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Reporter: the thrill is gone for Lewandowski. So what?

Robert Lewandowski’s attitude may not be the same as when he arrived at Bayern Munich, but does it matter?

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David Verhoff is a reporter for Bild who has interacted with Robert Lewandowski since the Pole’s arrival in Munich and has seen at first hand how Lewandowski has changed during his time with Bayern Munich, from an exuberant arrival at Säbener Straße to the grim present.

Verhoff recalls how joyful Lewandowski was he arrived in Munich, a destination where he desperately wanted to play:

His first day in July 2014: on the way to his presentation, I meet him outside the cafeteria at Säbener Straße. “Lewy” absolutely wanted to come to Bayern; now he’s there. He greets me, flashes a smile, is relaxed. He’s always that way in the early days. We laugh later at interviews, talk about life in Munich.

But now it seems that the thrill is gone for Lewandowski. Verhoff believes several circumstances led to Lewandowski's desire to leave the club he once so eagerly joined:

After three years and certain that he won’t win the Champions League with Bayern, he’s changed. He grumbles after the 34th matchday of 2016/17 that his teammates did not serve him every ball for the Torjägerkanone. His rival, Aubameyang, snatches it instead.

The malaise may indeed have even affected Lewandowski's performances lately. Verhoff was particularly stunned by Lewandowski's late-season slump:

Five Champions League games in a row and no goal by Robert Lewandowski (29)—that really surprised me! In his four years with Bayern, I have experienced the striker as a goal-machine.

The player paradoxically is desperate to win the Champions League yet no longer seems to want it with Bayern. At the least, Lewandowski seems to lead a joyless existence at the Allianz:

Lately, Lewandowski usually leaves the stadium without saying a word. He feels that he is criticized too harshly after matches with no goals. But he was the one who slacked off in training during the crucial phase of the season. Given his ambition, that surprised me even more than his scoring slump. It seems as if he’s already checked out with Bayern in his mind.

Thus, in Verhoff's view, Lewandowski seems to have given up on Bayern Munich. He does not say so explicitly, but he implies that the striker's recent struggles may not be some ordinary slump, but a direct consequence of lack of effort and dissatisfaction.

So what? Lewandowski is just like many other star players

Is that the entire story, though? Some of Verhoff’s points are valid. Lewandowski was genuinely diasappointed not to win the Torjägerkanone in the 2016/2017 season, and his claim that his teammates did not do enough to help him is defensible.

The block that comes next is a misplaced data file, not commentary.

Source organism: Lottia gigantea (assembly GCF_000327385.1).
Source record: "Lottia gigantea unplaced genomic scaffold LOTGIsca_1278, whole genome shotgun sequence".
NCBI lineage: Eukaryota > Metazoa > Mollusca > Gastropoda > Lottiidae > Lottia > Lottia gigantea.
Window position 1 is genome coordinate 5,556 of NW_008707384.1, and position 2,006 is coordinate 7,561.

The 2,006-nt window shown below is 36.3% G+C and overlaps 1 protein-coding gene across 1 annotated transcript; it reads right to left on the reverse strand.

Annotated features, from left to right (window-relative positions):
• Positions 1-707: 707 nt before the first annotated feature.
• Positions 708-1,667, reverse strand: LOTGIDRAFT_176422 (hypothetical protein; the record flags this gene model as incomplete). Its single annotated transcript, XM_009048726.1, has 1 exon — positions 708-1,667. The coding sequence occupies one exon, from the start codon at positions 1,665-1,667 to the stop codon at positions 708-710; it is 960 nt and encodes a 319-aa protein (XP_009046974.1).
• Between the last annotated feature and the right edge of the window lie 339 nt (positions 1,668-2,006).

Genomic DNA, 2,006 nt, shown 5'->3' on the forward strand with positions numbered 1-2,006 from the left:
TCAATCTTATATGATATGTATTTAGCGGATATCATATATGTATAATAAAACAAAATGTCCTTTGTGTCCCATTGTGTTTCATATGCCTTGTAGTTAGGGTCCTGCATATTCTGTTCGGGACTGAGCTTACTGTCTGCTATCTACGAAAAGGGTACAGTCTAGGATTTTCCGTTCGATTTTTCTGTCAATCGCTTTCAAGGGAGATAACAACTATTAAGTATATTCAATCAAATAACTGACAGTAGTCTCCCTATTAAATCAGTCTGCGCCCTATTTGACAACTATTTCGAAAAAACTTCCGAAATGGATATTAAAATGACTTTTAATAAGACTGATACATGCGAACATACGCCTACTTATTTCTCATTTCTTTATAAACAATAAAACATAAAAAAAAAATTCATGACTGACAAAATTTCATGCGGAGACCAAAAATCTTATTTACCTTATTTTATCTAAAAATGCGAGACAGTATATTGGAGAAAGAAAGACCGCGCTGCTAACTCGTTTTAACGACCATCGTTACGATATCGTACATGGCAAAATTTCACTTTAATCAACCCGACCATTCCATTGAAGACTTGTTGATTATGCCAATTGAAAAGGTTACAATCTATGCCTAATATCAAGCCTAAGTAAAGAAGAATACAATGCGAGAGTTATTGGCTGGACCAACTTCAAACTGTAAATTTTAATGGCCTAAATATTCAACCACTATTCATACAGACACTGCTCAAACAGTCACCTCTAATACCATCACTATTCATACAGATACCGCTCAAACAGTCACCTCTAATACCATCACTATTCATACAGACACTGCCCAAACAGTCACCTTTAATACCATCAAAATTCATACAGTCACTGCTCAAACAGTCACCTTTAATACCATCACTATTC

But it is highly unlikely that Lewandowski is still harboring ill-will over that. Frankly, if Lewandowski, as a striker, did not strive to be the leading scorer in the league, it would be a reason for concern.

Lewandowski no doubt has changed since 2014, but does it matter? The fact is that Lewandowski has been extremely productive while at Bayern and has become an international star of sorts. While Lewandowski—and his brand—may not be on the level of a Ronaldo, Messi, or even a Gareth Bale at this point, his performance and reputation permit us to assume that his ego might have expanded a bit. Okay, a lot! Alright, maybe a WHOLE LOT.

He’s arrogant, he places high demands on his teammates, and he has an attitude that could be described as prickly at best given his demeanor on the pitch...and that is fine.

I recently espoused that even though the Polish striker might be a jerk, that’s okay. It is naive to think every global star has the easy going, fan-friendly demeanor of a Thomas Müller or a Mats Hummels. Frankly, it’s okay if Lewandowski is high-maintenance and has an inflated estimation of his brand and his standing among soccer’s stars worldwide. His self-confidence should be that high.

When Lewandowski becomes a problem

If Lewandowski's teammates were put off by his behavior, there probably would not be quotes like this statement by Niklas Süle:

In the time he played for Bayern Munich, Lewy always scored his goals. He is a very important player for us. Throughout the season there were many rumors about him, but we all stayed calm, Lewy as well. From the outside there is always more talk than it actually is inside the team. He was always motivated and scored again 30 goals this season in the Bundesliga. I don’t think anyone should say his head was somewhere else than with the team. What his agent said or what the situation is with Lewy – only he knows best. But the club will handle this situation. All I can say is that Robert Lewandowski is highly respected within the team, he is a great guy and he always scores goals for us.

For me, Lewandowski's behavior and attitude are the least of Bayern's concerns about his current state. It comes down to whether he wants to be in Munich or not. If he does not want to stay, then—and only then—do his on-field antics and practice field cockiness become an issue and linger in the locker room.

If Lewandowski wants out, Bayern’s management should figure out how to maximize their return. If he wants to stay, then terrific; Bayern will have one of the best strikers on the planet. But a change in attitude over the years or jerk-like tendencies make Lewandowski no different from most other professional athletes.

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